The city of Tulsa has issued a warning about a ransomware gang that published police citations online containing personal data of city residents.
In early May, the City of Tulsa suffered a ransomware attack, which led to the shutdown of its IT network. The attack crippled the websites for the City of Tulsa, the Tulsa City Council, Tulsa Police, and the Tulsa 311 for the City of Tulsa, including its utility billing and email systems.
On April 27, 2018, Tulsa was hit by a ransomware attack. At the time, it was not known what threat actor was behind the attack.
But yesterday, the City’s files were published by the Conti Ransomware gang. They claimed responsibility for the incident and released almost 19,000 documents, mostly police citations and internal documents. Believed to be operated by Russian Wizard Spider gang, Conti recently was behind attacks on Irish schools and health institutions.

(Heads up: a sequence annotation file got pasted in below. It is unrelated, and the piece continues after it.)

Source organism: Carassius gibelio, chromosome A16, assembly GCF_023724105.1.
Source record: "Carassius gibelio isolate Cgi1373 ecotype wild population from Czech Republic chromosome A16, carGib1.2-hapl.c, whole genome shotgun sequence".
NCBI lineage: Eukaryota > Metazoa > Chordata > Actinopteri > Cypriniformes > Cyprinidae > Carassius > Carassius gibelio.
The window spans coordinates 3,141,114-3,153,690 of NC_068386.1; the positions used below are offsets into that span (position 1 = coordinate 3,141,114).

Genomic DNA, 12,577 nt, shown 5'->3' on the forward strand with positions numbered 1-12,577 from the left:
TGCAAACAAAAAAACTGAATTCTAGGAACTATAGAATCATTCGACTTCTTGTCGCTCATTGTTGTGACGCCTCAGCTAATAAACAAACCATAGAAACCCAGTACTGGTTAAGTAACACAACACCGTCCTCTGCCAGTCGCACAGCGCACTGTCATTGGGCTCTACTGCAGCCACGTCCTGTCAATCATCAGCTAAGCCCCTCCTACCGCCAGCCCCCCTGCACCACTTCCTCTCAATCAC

The City of Tulsa immediately warned residents that the personal information of individuals was exposed after the hackers leaked police citations. Over 18,000 city files, which were shared on the dark web:
“Today, the City of Tulsa was made aware the persons responsible for the May 2021 City of Tulsa ransomware attack shared more than 18,000 City files via the dark web mostly in the form of police citations and internal department files,” said the police’s press release.
Police citations usually contain names, addresses, and driver’s license numbers:
“Police citations contain some Personal Identifiable Information (PII) such as name, date of birth, address and driver’s license number. Police citations do not include social security numbers.”
The City of Tusla is asking “anyone who has filed a police report, received a police citation, made a payment with the City, or interacted with the City in any way where PII was shared” to be extra vigilant against identity theft. When criminals publish stolen data, other criminals can use it to carry out their own phishing attacks and fraudulent activities.
Due to the nature of the fraudulent activities, it is also vital that the victims monitor their credit reports and card statements for further protection.